Mair isn’t wrong that each of these women would be viable candidates in the eyes of DFL activists. The thing that Ms. Mair is missing is the fact that these candidates have in common is that they’re from the Metro. In the eyes of rural Minnesota, especially the Iron Range, these women would be rejected like Hillary was rejected. In fact, I’d posit that they’d get rejected worse than Hillary was in 2016.

Trump won the Eighth District with 53.76% of the vote to Hillary’s 38.27%. None of these candidates would do that well on the Range. Further, most of these candidates favor single-payer health care.

Meanwhile, Republicans have 2 candidates that would be able to run well in the suburbs, the exurbs & rural Minnesota. If Stewart Mills or Kurt Daudt were to run, they’d be favored because they both support the Iron Range, they both support the construction unions and they’re both seen as sensible policymakers.

The DFL’s biggest problem is that they’re the urban party, which helped them win statewide races in the past. That’s coming to an end because farmers and unions are abandoning the DFL because of the DFL’s hostility towards building pipelines, approving mining projects and Gov. Dayton’s hostility towards farmers. The sad part for the DFL is that Gov. Dayton is sensible compared with the 6 ladies mentioned earlier.

If Sen. Franken resigns, which looks more possible each week, Gov. Dayton will have a difficult decision. It’ll take quite a bit to wash the bitter taste of Sen. Franken out of people’s mouth:

At the end of the day, I’d put the DFL’s chances of holding Sen. Franken’s seat as a toss-up.

Dan Fabian’s LTE highlights the difference between the DFL and the GOP. Rep. Fabian stated “Too many members of the DFL Party, nearly all of whom reside hundreds of miles from the Line 3 project, are opposed to the project, even if it meets all regulatory requirements.” Later in the LTE, Rep. Fabian said “Republicans are unified in support of replacing this aging oil pipeline.” That’s indisputable. Republicans overwhelmingly support these types of infrastructure projects because it strengthens the economy. The DFL, meanwhile, love ‘infrastructure’ projects that further their social engineering agenda. Think SWLRT.

Possibly the best paragraph of Rep. Fabian’s LTE is where he wrote “In addition to decisive support for the project, Republicans recently delivered common-sense reforms for the Iron Range Resources and Rehabilitation Board, clarified the appeals process for permits to mine, developed the ATV trail system for outdoor enthusiasts and tourism, and provided significant tax relief to middle-class families and workers.”

Hooray! Republicans everywhere need to adopt this model ASAP. Rep. Fabian told voters what he’s for. Rep. Fabian listed the Republican Party’s accomplishments, too. Rep. Fabian told people that his focus was on making their lives better. Reforming the IRRRB is a positive step that’s long overdue.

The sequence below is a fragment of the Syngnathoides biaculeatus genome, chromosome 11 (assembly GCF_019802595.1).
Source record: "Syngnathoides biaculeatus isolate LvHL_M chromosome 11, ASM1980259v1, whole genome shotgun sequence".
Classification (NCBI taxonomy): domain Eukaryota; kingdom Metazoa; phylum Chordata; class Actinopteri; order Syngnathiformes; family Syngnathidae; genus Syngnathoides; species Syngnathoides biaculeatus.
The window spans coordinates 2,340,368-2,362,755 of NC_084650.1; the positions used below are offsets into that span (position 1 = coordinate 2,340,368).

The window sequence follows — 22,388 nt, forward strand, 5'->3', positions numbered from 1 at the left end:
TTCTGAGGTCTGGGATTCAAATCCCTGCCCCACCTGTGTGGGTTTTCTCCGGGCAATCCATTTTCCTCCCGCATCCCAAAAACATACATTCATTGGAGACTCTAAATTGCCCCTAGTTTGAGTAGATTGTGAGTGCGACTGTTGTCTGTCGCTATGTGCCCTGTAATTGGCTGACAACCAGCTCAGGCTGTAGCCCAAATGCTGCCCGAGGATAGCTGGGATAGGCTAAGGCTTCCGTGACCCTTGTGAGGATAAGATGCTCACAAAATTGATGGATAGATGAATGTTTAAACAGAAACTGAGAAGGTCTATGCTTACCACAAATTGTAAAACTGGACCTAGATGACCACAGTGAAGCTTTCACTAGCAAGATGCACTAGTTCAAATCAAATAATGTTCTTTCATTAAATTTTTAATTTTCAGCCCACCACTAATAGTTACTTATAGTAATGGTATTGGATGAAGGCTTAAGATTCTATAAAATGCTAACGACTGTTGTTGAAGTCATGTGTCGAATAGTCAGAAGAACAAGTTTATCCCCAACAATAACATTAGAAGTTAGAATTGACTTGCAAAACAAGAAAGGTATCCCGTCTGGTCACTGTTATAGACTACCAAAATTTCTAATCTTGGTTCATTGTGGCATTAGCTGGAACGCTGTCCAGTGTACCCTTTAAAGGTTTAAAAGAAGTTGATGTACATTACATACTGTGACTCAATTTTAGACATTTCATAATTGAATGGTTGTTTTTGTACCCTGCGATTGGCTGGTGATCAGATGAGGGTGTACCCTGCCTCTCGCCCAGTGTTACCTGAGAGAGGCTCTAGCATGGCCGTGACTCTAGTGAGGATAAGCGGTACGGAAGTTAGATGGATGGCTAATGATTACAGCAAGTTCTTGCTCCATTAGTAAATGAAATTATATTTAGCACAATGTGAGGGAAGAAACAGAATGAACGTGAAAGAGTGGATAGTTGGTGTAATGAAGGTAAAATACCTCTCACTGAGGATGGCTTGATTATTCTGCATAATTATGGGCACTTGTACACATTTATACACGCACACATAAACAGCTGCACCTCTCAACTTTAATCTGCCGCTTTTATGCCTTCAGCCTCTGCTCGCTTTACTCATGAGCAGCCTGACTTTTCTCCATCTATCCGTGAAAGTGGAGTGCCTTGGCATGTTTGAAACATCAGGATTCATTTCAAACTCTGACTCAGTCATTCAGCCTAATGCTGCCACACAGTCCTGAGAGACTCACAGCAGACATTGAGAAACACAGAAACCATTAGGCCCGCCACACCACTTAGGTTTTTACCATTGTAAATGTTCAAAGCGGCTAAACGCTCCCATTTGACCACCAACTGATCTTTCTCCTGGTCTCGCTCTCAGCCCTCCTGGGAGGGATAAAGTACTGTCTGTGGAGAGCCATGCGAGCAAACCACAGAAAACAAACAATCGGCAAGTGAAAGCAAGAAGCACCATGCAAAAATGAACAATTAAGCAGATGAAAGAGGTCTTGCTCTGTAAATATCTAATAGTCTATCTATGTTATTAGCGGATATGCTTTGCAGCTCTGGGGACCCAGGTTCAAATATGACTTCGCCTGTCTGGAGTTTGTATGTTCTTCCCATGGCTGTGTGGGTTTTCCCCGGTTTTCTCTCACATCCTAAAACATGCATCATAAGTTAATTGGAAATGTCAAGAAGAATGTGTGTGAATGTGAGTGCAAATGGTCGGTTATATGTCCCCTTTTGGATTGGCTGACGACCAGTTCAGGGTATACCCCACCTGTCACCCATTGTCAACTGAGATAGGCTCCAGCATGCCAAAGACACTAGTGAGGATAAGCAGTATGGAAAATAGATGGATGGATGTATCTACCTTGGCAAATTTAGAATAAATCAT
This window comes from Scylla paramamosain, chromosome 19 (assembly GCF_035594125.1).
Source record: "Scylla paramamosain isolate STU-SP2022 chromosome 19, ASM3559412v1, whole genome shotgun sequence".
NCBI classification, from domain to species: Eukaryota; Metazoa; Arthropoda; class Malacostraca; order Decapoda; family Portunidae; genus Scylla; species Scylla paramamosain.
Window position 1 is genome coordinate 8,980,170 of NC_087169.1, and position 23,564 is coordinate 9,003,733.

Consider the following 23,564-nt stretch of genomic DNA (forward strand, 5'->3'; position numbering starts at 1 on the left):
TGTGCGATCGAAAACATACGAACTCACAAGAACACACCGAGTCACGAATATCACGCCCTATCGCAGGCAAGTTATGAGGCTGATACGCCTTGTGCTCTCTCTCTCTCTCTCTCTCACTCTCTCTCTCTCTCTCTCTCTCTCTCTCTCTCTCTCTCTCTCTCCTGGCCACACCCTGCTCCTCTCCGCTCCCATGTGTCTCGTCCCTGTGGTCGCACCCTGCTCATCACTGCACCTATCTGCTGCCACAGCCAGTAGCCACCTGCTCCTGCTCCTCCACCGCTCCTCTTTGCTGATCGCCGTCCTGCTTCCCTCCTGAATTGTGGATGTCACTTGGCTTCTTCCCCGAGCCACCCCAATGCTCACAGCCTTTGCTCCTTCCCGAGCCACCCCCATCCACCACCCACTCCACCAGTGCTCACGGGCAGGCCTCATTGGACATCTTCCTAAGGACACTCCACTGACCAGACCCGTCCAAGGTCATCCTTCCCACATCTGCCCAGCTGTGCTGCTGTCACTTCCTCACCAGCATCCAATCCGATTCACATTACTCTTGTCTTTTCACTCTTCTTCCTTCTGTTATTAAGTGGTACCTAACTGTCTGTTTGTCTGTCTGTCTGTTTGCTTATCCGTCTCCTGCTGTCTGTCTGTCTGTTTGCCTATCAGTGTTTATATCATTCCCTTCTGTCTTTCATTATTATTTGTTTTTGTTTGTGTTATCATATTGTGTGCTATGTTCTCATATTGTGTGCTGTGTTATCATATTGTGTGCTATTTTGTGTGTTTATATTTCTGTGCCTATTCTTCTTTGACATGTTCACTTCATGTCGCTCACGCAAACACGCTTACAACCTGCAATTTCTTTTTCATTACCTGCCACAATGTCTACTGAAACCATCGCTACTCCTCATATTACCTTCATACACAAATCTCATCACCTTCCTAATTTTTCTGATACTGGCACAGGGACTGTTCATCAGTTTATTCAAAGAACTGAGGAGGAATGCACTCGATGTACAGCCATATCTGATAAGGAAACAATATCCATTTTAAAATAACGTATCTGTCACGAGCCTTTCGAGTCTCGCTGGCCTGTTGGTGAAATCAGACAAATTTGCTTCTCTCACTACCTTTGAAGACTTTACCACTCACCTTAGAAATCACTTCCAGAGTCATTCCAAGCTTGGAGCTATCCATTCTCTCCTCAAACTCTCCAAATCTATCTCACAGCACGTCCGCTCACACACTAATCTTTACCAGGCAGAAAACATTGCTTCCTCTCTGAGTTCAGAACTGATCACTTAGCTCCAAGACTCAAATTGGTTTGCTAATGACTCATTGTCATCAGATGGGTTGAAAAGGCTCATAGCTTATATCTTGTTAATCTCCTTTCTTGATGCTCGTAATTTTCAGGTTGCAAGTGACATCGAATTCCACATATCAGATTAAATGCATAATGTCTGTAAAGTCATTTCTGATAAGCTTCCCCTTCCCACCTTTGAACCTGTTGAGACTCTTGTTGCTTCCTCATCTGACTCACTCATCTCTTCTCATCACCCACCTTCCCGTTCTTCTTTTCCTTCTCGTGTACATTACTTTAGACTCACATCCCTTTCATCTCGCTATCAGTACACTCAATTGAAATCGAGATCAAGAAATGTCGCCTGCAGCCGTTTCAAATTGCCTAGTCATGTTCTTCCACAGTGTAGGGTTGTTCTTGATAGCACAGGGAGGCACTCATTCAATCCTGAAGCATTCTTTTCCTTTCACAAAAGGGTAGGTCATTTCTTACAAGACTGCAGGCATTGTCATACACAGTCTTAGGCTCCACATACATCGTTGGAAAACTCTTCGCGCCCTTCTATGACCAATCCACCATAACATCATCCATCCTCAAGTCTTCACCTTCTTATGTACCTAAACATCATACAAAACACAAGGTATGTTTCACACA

Republicans have demonstrated strong support for policies that will help grow the economy, boost good-paying jobs, and ensure the long-term sustainability of communities in northern Minnesota.

This is something for Republicans to be fired up about. If Republicans highlight their positive agenda and a strong pro-growth gubernatorial candidate, they can accomplish something that wasn’t believed possible 10 years ago: unified Republican governance in Minnesota.

It’s time to stop settling for watered-down Bernie Sanders policies. It’s time to sell full-throated Kemp-Reagan optimistic capitalism. We didn’t worry about income inequality during the Reagan years because people were prospering. The BS that Bernie Sanders and Rebecca Otto are peddling is essentially ‘life-isn’t-fair-economics’.

Rep. Fabian did Republicans a great service by writing this LTE. It’s what Republicans should run on in 2018.

A trip to the Walz-Flanagan campaign website exposes the DFL’s lack of an economic message. Their campaign website doesn’t have an issues page, which is telling. On its homepage, it has a tiny portion of the page dedicated to explain why they’re running. That portion of the page says “running for Governor and Lieutenant Governor to make our vision of One Minnesota a reality. We are united in this vision: A Minnesota where every child has the opportunity to succeed and hope for the future, a Minnesota where the people whose lives are most impacted by public policy choices have a seat at the table, a Minnesota with fair wages, fully funded public schools, and affordable healthcare as a right, not a privilege and a Minnesota where we protect our environment, invest in renewable energy and jobs, and maintain our roads, bridges, and transit across the state. We want to bring this vision to the governor’s office and support the Minnesota we know and love.”

In other words, they’re running for Gov. Dayton’s third term. They’re running without explaining what economic goals they’ll fight for.

A quick view of Paul Thissen’s website doesn’t lay out a vision for Minnesota’s economy, either. It talks about how the Supreme Court should protect labor unions. It talks briefly how we should implement single-payer health care statewide. Thissen talks about legalizing marijuana, too. There isn’t anything in that pile of words that sounds like he has a clue about capitalism. Then again, his legislative record hasn’t shown him to have a clue about creating high-paying middle class jobs so we shouldn’t be surprised.